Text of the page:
Friday, April 26, 2019

The Innocent Bystander

Hey, they were bound to lose one, right?

That will be the inevitable take on this series-ending collapse against the Angels, and what more do you want than three out of four?

The loss, certainly, was primarily the fault of Tanaka—who I am convinced will be on the DL within days—and the Arson Squad, now an appalling 5-12 under my CollBull W/L system (patent pending).

But much more irksome was how, as the Tiger and Jonathan Surrenderer coughed up a four-run lead, the rest of the team reacted.

Frustrated, no doubt, by a mess o' hard-hit balls that just failed to get out or get down for hits, and particularly by the ball-and-strike stylings of home plate ump Ryan Blankney, the Yanks melted into a puddle of self-pity, sloppily tossing the ball around in the field, pouting and posturing at the plate.

Blankney was, to be sure, calling your basic homer game, squeezing Tanaka while expanding the zone steadily when the Yanks were up—something that's become all too common an occurrence in the majors.

But so what?  Deal with it.  Instead, this young Yankees team seemed to lose their composure...and worst of all, Ma Boone once against acted like an innocent bystander to the whole scene.

In such a situation, a manager's got two basic options:  tell his team to grow-up and deal with it, and keep their heads in the game.  Or throw a cyclonic fit, tossing hats, kicking dirt, hurling bases—anything and everything to show he's fighting for his boys.

Ma did nothing but stand around literally blowing bubbles.  Well, Mickey Mantle he ain't, and more than silent stoicism was required.

3 comments:

Anonymous said...

Boone is a really, really bad leader.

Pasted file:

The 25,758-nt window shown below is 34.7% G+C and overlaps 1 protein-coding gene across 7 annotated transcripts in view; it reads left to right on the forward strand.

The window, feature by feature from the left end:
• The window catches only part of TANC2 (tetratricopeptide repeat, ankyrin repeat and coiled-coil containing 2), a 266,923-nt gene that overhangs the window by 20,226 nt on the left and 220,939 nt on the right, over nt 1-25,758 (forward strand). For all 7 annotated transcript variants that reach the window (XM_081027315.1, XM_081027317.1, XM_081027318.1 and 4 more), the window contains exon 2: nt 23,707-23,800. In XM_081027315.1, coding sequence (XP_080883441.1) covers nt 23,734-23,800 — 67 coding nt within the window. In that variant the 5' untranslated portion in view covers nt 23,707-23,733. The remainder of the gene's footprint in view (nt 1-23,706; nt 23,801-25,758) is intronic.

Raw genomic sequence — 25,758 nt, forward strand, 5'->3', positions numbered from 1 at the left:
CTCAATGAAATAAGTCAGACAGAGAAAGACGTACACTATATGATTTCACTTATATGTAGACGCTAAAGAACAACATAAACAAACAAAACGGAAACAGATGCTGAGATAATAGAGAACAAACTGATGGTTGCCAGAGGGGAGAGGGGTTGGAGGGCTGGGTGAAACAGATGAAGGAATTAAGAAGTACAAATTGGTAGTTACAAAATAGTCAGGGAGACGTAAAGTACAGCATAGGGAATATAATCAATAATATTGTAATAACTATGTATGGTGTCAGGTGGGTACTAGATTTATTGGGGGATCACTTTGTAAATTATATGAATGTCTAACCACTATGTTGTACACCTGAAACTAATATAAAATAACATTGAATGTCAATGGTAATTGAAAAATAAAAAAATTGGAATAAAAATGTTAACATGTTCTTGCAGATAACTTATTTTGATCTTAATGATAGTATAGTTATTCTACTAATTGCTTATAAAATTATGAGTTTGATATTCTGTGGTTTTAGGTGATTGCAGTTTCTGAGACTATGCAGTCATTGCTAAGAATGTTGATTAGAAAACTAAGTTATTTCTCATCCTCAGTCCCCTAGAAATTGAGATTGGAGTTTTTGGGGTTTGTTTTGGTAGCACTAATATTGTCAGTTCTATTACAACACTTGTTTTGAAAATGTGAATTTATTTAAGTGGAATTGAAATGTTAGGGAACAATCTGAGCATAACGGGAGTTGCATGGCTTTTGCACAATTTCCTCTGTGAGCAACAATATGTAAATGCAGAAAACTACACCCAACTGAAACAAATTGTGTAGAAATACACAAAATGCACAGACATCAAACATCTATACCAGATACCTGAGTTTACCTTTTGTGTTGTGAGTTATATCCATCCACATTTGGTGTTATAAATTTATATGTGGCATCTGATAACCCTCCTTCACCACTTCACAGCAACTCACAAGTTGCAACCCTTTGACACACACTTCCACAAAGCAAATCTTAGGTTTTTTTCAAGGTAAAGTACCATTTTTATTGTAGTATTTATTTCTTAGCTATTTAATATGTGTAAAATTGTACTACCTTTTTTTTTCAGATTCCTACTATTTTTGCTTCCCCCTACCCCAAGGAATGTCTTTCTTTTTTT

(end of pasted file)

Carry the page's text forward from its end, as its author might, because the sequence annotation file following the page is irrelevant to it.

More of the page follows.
One of the most important parts of leadership is modeling. If you act a certain way--brave, ambitious, motivated, fired-up, focused, calm, whatever--your troops pick up on that and start acting that way too.

Boone models complacency.

Then we wonder why half the at-bats by the guys who have been here a year or too they seem to be zoning out, swinging lazily at bad pitches, and striking out with men on base. Total complacency.

Real question is: Who SHOULD be our manager? The dirt-kicking, hat-throwing guys are a dying breed. Now the job description seems to be whoever can get along with the nerds in the cubicles at the analytics department. Who would be up to the job? Who would you pick if you ran the organization and needed to find a new manager?

JM said...

Sparky Anderson is dead, so he's out. Ditto Dick Williams, who I'd much prefer over Sparky.

Mattingly is taken down at Yankees South. Plus, he'll probably never forgive the Yankees for picking Girardi instead of him.

Ausmus may want to jump ship, but he'll have to start shaving.

I don't know. I wanted to get rid of Torre, and got Binders. I wanted to get rid of Binders, I got Boone. I'm kind of afraid who might come next.

HoraceClarke66 said...

I hear ya, JM...although I always loved Sparky as a manager. He understood one of the very simple, but very critical things that a manager must know, which is that it does no good to change pitchers AFTER the losing run is in.

Besides, Dick Williams always had a big—and not very rational—doghouse.

I just wish Earl Weaver was still around.